lpd - line printer daemon
Causes the lpd daemon to log valid requests received from the network. This flag is useful for debugging.
The lpd line printer daemon (spool area handler) normally is invoked at boot time. The daemon makes a single pass through the printcap(4) file to determine the existing printers and to print all files that were not printed before the system shut down. The daemon uses system calls listen(2) and accept(2) to receive requests to print files in the queue, to transfer files to the spooling area, and to display the queue or remove jobs from the queue. In each case, the daemon forks a child process to handle the request so that the parent process can continue to listen for more requests. The Internet port number used to interact with other processes is identified with the getservbyname(3) system call and is specified in the /etc/services file by its printer service record entry.
Access control is provided by the following means:
All requests must originate from one of the machines listed in the /etc/hosts.equiv or /etc/hosts.lpd file.
When an rs capability, which restricts remote users to those with local accounts, is specified in the /etc/printcap file for the printer being accessed, an lpr or lp request is honored only for those users having accounts on the same machine as the printer.
The minfree ASCII file in each spool directory contains the number of disk blocks to leave free so that the line printer queue will not completely fill the disk.
The lock file in each /usr/spool subdirectory is used to prevent more than one active lpd daemon and to store information about the daemon process for other printer spooling commands.
After the lpd daemon has successfully set the lock in the lock file, it scans the /usr/spool subdirectory for files beginning with the characters cf. Records in each of the cf files specify files to be printed or specify one or more non-printing actions to be performed. Each such record begins with a key character that specifies what to do with the remainder of the line. In the following table, the columns list the beginning key character, the key-character name, and its purpose: Name of the machine where the lpr daemon or the lp command was invoked. Login name of the person who invoked the lpr or lp commands. This record is used to verify ownership by the lprm or cancel commands. String to be used for the job name on the burst page. String to be used for the classification line on the burst page. The record line provides identification information from the etc/passwd file and initiates banner page printing. The number of character spaces to indent the output (spacing is from the ASCII character set). Sends mail to the specified user when the current print job completes. Name of another font file to use in place of the default font file. Name of another font file to use in place of the default font file. Name of another font file to use in place of the default font file. Name of another font file to use in place of the default font file. Changes the page width (in characters) used by the pr command and by text filters. Selects the input tray that supplies paper for the print job. Selects the output tray where the printed paper is deposited. Specifies the orientation of the printed output on the page. Specifies whether the job should be printed on both sides of the physical sheet and whether the pages should be rotated by 180 degrees. String to be used as the title for the pr command. Name of an already formatted file to print. Name of a file to print using the pr command as a filter. Similar to f, but passes control characters and does not make page breaks. The file contains troff output (cat phototypesetter commands). The file contains DVI (device-independent) troff output. The file contains Tex(l) output (DVI format from Stanford). The file contains a raster image. The file contains data produced by the cifplot command. The file contains text data with Fortran carriage control characters. Do not interpret any control characters in the file. Name of file to remove on completion of printing. The name of the file undergoing printing, or when blank, for the standard input (when the lpr or lp command is invoked in a pipeline or when the command is invoked from the standard input).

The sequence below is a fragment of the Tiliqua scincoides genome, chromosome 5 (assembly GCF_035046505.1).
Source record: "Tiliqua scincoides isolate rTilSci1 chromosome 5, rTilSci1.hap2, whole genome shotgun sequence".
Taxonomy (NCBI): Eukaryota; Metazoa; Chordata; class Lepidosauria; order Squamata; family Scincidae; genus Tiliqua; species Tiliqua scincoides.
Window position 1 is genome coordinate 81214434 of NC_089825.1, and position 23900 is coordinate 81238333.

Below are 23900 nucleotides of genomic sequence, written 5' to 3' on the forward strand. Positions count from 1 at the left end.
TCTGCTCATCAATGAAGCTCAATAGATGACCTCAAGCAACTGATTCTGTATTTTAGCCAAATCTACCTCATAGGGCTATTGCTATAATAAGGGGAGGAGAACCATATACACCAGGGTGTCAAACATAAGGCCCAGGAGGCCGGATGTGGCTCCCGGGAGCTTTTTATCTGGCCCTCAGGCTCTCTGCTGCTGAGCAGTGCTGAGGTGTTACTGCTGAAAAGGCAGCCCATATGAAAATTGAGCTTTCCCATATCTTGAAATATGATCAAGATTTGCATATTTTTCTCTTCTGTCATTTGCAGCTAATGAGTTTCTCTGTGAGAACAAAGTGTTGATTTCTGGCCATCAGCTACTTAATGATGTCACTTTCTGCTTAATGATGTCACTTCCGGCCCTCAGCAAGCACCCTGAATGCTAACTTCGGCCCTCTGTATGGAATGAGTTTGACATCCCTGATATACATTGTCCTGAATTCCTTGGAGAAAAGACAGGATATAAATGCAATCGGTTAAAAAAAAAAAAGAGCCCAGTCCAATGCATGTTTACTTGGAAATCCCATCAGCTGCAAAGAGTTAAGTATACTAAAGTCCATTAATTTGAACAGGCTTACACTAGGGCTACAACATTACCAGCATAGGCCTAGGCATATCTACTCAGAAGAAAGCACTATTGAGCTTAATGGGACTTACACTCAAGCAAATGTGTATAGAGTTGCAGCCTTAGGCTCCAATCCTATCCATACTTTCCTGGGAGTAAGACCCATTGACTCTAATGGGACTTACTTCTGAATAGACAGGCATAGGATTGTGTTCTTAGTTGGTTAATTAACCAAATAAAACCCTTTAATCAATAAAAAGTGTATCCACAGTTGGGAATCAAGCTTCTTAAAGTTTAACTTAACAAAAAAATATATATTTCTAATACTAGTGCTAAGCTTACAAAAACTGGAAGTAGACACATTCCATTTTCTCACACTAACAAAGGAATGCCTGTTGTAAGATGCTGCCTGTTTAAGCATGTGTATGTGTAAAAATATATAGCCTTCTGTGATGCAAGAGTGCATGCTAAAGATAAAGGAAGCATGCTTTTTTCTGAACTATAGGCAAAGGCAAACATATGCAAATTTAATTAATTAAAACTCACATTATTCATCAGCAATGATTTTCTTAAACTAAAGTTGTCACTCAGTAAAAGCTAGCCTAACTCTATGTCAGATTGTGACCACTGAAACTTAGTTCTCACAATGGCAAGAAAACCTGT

Whenever a file cannot be opened for printing, a message is logged via the syslog(3) subroutine using the LOG_LPR facility. In this case, the lpd daemon tries to reopen a file, which it expects to be referenced by a correct pathname, up to 20 times. If a file cannot be opened after 20 tries, lpd goes to the next file.
The lpd daemon uses the flock(2) system call to provide exclusive access to the lock file and to prevent multiple daemons from being simultaneously activated. If the daemon is killed or dies unexpectedly, the lock file does not have to be removed.
The 2-line ASCII /usr/spool/lock file contains two lines. The first line specifies the process ID of the daemon, and the second line specifies the control file name of the job currently undergoing printing. The second line is updated to reflect the current status of the lpd daemon for commands lpq, lprm, cancel, and lpstat.
Specifies the command path. Printer description file. Spool directories. The location of spool directories is a convention, but not necessary (see the /etc/printcap file). Minimum free disk space to leave. Line printer devices. Socket for local requests. Lists machine names allowed access to a printer. Lists machine names allowed access to a printer, but which are not under same administrative control.
Commands: cancel(1), lp(1), lpc(8), pac(8), lpr(1), lpq(1), lpstat(1), lprm(1)
Calls: syslog(3) delim off